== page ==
The Marshall Case – the right to livelihood
R v. Marshall
Court: Supreme Court of Canada
Citation:  3 S.C.R. 456
TAGS: Treaty Rights
This landmark case summarized the principles of interpretation for historic Indigenous-Crown treaties in Canada.
Donald Marshall, a Mi’kmaq person, caught 463 pounds of eels in Pomquet Harbour, Nova Scotia, and sold them for $787.10, for which he was charged. He argued that this charge is in violation of his treaty rights under the Mi’kmaq treaties of 1760-1761. No arguments were made for an Aboriginal right under s.35 of the Constitution Act, 1982.
The majority of the Supreme Court of Canada found in favour of Marshall. The Court held that the 1760 Mi’kmaq treaty includes the right to provide for their sustenance by trading the products of their hunting, fishing and other gathering activities for what was termed ‘necessaries’ in 1760. The court interpreted ‘necessaries’ to be a ‘moderate livelihood.’ The court held that this treaty right was subject to regulation.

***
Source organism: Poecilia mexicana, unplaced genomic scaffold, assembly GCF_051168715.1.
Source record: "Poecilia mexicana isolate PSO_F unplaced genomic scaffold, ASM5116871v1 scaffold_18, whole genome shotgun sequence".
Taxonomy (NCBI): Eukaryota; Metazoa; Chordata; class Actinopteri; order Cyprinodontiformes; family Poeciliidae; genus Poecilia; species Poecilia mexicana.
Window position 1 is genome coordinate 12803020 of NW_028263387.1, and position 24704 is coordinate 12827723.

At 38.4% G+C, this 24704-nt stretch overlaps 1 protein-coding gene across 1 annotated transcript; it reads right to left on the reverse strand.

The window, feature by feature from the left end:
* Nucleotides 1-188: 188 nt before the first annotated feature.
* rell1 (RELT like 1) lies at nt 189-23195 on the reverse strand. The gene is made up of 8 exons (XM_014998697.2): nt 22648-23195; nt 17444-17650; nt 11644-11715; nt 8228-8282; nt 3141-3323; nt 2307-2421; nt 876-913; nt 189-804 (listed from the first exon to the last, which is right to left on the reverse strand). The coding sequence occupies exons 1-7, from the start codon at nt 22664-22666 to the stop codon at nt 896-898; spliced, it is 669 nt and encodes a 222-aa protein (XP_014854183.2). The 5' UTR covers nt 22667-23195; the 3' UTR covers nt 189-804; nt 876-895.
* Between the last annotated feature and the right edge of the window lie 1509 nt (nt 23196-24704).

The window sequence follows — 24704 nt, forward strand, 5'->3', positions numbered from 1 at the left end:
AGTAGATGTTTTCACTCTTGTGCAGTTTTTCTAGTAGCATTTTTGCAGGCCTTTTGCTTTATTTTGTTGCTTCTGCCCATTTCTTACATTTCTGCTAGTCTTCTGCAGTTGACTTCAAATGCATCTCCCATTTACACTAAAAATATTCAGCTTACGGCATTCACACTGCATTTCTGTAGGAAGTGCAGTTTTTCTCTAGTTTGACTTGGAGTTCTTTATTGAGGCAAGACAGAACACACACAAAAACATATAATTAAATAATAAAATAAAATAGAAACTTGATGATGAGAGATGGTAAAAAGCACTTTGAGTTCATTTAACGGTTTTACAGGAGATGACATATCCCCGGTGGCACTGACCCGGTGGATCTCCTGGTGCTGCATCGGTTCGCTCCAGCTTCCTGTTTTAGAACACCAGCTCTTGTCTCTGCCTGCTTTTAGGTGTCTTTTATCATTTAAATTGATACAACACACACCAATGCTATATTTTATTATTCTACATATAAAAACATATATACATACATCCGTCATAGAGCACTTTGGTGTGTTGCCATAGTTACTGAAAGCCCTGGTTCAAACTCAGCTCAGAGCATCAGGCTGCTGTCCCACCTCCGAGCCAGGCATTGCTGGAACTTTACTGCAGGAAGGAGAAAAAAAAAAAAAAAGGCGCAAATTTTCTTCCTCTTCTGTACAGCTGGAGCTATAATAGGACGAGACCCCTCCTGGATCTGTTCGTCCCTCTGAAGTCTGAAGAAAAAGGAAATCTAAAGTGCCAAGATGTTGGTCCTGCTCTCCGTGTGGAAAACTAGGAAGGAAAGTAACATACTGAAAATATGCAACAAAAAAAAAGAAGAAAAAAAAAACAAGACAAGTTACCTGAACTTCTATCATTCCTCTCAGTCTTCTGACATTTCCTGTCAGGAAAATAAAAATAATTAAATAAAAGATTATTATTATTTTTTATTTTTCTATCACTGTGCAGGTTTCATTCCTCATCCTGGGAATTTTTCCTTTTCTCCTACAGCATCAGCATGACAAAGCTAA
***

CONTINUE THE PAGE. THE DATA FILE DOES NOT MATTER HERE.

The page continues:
Why this Case Matters:
R v Marshall sets out how to interpret historical treaties in Canada. Courts should take into account the negotiating history of the treaty, how the Indigenous nation(s) who were parties to the treaty negotiations would have understood that treaty, and the honour of the Crown. Furthermore, any ambiguity in the treaty provisions should be resolved in favor of the Indigenous nation(s).
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